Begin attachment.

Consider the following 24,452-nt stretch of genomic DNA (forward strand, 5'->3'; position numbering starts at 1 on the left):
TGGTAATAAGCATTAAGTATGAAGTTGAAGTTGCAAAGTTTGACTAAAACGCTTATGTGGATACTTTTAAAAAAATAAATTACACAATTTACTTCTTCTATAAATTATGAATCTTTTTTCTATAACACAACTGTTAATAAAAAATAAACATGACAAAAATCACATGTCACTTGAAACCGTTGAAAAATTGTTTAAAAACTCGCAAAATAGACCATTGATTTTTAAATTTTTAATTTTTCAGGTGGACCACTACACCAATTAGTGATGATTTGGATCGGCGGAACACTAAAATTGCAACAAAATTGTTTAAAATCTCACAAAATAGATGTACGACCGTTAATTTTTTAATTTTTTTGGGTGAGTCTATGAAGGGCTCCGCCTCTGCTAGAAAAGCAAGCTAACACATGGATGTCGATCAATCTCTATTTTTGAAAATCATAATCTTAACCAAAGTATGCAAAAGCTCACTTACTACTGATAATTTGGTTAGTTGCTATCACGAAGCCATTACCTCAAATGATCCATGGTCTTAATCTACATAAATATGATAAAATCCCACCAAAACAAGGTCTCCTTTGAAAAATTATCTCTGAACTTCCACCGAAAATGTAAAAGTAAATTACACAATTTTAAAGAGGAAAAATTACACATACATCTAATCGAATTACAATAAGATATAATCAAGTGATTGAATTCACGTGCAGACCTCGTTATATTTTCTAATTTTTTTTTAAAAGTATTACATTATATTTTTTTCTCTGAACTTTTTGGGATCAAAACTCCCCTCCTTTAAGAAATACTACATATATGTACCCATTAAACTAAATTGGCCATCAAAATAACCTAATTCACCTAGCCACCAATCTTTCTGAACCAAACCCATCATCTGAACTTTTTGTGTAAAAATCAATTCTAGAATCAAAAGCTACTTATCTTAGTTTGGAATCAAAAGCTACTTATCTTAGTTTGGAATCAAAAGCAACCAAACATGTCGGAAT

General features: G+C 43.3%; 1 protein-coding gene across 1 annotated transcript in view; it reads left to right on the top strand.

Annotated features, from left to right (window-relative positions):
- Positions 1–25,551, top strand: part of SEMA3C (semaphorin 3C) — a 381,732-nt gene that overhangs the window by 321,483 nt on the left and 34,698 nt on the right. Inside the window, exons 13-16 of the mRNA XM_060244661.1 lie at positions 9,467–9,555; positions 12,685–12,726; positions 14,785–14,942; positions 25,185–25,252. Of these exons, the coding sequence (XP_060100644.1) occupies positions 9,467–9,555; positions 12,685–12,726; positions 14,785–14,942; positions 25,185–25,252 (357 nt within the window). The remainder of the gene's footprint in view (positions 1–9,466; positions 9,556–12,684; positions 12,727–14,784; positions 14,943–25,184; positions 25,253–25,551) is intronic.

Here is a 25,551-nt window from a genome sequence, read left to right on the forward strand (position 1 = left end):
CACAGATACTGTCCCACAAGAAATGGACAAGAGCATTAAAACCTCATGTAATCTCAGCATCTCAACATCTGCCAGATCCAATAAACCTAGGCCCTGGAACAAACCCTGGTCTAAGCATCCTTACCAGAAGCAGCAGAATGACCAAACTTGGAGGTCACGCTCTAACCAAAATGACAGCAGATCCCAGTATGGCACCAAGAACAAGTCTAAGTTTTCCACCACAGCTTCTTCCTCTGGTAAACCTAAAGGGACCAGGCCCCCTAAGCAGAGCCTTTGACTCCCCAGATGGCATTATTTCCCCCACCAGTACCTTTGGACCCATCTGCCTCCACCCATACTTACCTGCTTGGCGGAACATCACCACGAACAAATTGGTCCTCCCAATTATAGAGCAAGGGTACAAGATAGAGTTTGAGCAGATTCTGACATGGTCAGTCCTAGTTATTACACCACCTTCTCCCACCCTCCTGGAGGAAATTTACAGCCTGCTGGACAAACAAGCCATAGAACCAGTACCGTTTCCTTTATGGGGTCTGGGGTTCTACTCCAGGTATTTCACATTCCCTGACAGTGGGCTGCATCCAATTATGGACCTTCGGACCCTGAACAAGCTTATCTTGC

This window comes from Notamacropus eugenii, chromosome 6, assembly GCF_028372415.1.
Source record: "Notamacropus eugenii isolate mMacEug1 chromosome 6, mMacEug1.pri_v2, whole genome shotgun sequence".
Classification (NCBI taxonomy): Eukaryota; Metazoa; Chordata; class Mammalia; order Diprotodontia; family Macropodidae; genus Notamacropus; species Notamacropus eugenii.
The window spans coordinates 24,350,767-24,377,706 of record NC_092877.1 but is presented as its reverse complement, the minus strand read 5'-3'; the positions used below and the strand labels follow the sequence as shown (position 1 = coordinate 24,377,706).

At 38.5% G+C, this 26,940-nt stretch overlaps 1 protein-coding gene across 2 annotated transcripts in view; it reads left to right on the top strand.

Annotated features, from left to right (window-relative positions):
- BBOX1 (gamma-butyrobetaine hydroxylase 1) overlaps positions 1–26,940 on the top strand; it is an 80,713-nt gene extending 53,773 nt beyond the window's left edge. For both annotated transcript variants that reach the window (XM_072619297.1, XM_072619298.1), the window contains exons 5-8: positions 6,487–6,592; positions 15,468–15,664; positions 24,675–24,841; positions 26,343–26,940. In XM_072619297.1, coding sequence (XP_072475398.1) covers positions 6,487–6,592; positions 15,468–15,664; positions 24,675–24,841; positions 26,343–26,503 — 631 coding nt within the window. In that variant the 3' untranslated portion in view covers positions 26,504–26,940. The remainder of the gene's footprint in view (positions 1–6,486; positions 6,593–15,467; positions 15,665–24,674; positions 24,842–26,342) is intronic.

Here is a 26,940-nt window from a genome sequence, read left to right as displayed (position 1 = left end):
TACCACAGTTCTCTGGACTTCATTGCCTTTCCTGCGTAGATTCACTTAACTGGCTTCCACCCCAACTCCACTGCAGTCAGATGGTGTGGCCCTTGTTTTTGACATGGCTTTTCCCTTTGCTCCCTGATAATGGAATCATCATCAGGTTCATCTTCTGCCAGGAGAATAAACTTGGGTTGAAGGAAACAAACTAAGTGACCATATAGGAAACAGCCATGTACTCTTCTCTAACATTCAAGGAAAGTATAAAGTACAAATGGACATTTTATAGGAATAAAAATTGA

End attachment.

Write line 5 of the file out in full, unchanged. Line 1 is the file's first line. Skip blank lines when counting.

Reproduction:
- Positions 1–25,551, top strand: part of SEMA3C (semaphorin 3C) — a 381,732-nt gene that overhangs the window by 321,483 nt on the left and 34,698 nt on the right. Inside the window, exons 13-16 of the mRNA XM_060244661.1 lie at positions 9,467–9,555; positions 12,685–12,726; positions 14,785–14,942; positions 25,185–25,252. Of these exons, the coding sequence (XP_060100644.1) occupies positions 9,467–9,555; positions 12,685–12,726; positions 14,785–14,942; positions 25,185–25,252 (357 nt within the window). The remainder of the gene's footprint in view (positions 1–9,466; positions 9,556–12,684; positions 12,727–14,784; positions 14,943–25,184; positions 25,253–25,551) is intronic.